First, in asking THAT question I do not intend a bit of cutesy intellectual cleverness: Oh Wow! Let’s get the meme meme to examine it’s own history. My purpose would be just as well served by examining, say, the history of the term “algorithm” or the term “deconstruction,” both originally technical terms that have more or less entered the general realm. I’m looking at the history of the meme concept because I’ve just been reading Jeremy Burman’s most interesting 2012 article, “The misunderstanding of memes” (PDF).
Second, as far as I can tell, no version of cultural evolution is ready to provide an account of that history that is appreciably better than the one Burman himself supplies, and that account is straight-up intellectual history. In Burman’s account (p. 75) Dawkins introduced the meme concept in 1976
as a metaphor intended to illuminate an evolutionary argument. By the late-1980s, however, we see from its use in major US newspapers that this original meaning had become obscured. The meme became a virus of the mind.
That’s a considerable change in meaning. To account for that change Burman examines several texts in which various people explicate the meme concept and attributes the changes in meaning to their intentions. Thus he says (p. 94):
To be clear: I am not suggesting that the making of the active meme was the result of a misunderstanding. No one individual made a copying mistake; there was no “mutation” following continued replication. Rather, the active meaning came as a result of the idea’s reconstruction: actions taken by individuals working in their own contexts. Thus: what was Dennett’s context?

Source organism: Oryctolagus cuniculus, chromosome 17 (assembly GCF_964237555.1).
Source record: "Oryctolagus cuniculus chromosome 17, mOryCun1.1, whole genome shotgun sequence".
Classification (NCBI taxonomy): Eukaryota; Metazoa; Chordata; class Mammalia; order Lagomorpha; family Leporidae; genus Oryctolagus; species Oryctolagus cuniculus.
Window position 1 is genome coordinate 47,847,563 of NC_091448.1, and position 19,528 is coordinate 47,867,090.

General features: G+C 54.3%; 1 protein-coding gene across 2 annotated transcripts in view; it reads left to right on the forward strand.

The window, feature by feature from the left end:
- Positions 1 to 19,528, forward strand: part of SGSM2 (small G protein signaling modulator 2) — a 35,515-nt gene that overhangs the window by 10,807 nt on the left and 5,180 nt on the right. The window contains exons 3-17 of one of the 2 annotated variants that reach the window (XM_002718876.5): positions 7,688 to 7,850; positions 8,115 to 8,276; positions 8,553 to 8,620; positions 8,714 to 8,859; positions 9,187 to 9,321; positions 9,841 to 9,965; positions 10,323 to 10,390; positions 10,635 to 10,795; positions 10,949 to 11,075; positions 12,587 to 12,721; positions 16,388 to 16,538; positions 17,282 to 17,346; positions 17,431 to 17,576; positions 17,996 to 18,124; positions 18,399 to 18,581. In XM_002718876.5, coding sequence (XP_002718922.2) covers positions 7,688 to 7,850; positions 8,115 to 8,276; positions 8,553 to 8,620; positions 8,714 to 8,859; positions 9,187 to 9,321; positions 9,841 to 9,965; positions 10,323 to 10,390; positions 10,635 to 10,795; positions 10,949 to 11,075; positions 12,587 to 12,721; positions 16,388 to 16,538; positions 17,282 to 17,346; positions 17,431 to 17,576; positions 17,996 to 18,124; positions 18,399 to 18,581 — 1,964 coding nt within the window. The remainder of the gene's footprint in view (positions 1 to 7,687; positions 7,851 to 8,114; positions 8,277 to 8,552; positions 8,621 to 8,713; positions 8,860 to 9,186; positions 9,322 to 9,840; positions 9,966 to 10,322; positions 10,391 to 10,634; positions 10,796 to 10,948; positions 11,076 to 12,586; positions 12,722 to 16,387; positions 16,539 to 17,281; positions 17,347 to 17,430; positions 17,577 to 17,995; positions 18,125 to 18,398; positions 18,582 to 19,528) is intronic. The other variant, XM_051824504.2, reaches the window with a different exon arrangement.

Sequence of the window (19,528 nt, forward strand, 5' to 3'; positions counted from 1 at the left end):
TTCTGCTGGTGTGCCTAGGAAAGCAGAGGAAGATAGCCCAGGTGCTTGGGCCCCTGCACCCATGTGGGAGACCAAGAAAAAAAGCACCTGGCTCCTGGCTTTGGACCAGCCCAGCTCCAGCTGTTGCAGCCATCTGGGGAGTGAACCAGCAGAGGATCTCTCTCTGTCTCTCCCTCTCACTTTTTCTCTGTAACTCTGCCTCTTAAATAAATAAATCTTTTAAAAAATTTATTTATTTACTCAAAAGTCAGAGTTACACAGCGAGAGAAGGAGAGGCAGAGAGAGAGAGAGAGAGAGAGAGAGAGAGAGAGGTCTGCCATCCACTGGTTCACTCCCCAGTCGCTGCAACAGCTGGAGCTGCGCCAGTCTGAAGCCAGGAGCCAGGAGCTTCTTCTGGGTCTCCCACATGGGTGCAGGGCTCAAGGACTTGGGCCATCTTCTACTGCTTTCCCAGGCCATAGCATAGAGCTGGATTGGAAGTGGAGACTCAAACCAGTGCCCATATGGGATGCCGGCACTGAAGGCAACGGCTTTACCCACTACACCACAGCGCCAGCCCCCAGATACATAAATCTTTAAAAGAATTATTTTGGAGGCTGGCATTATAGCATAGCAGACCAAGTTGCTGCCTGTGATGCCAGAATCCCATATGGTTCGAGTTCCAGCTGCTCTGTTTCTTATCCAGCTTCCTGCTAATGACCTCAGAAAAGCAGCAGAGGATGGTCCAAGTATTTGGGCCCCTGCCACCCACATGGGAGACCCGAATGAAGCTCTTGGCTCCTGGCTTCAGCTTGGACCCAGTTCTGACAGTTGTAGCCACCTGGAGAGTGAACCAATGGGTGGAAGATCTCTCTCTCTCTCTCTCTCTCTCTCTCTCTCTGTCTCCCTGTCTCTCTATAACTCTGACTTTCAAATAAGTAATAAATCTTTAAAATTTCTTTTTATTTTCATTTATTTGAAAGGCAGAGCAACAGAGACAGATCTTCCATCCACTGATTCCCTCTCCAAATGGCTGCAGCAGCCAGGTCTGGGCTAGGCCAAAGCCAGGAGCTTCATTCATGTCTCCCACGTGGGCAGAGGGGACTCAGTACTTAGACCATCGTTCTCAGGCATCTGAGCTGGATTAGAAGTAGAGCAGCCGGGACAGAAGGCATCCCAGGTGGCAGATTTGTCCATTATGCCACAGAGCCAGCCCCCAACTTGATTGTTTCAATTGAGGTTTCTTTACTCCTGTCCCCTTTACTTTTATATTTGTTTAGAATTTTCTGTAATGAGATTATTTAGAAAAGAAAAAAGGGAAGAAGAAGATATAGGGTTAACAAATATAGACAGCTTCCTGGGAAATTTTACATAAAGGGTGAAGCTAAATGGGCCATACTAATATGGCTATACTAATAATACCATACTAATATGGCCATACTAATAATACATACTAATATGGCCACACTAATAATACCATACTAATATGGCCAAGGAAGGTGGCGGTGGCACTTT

And later (p. 98):
The brain is active, not the meme. What’s important in this conception is the function of structures, in context, not the structures themselves as innate essences. This even follows from the original argument of 1976: if there is such a thing as a meme, then it cannot exist as a replicator separately from its medium of replication.
Burman’s core argument this is a relatively simple one. Dawkins proposed the meme concept in 1976 in The Selfish Gene, but the concept didn’t take hold in the public mind. That didn’t happen until Douglas Hofsadter and Daniel Dennett recast the concept in their 1982 collection, The Mind’s I. They took a bunch of excerpts from The Selfish Gene, most of them from earlier sections of the book rather than the late chapter on memes, and edited them together and (pp. 81-82)
presented them as a coherent single work. Al- though a footnote at the start of the piece indicates that the text had been excerpted from the original, it doesn’t indicate that the essay had been wholly fabricated from those excerpts; reinvented by pulling text haphazardly, hither and thither, so as to assemble a new narrative from multiple sources.
It’s this re-presentation of the meme concept that began to catch-on with the public. Subsequently a variety of journalist accounts further spread the concept of the meme as a virus of the mind.
Why? On the face of it it would seem that the virus of the mind was a more attractive and intriguing concept whereas Dawkins’ original more metaphorical conception. Just why that should have been the case is beside the point. It was.
All I wish to do in this note is take that observation and push it a bit further. When people read written texts they do so with the word meanings existing in their minds, which aren’t necessarily the meanings that exist in the minds of the authors of those texts. In the case of the meme concept, the people reading The Selfish Gene didn’t even have a pre-existing meaning for the term, as Dawkins introduced and defined it in that book. The same would be true for the people who first encountered the term in The Mind’s I and subsequent journalistic accounts. Continue reading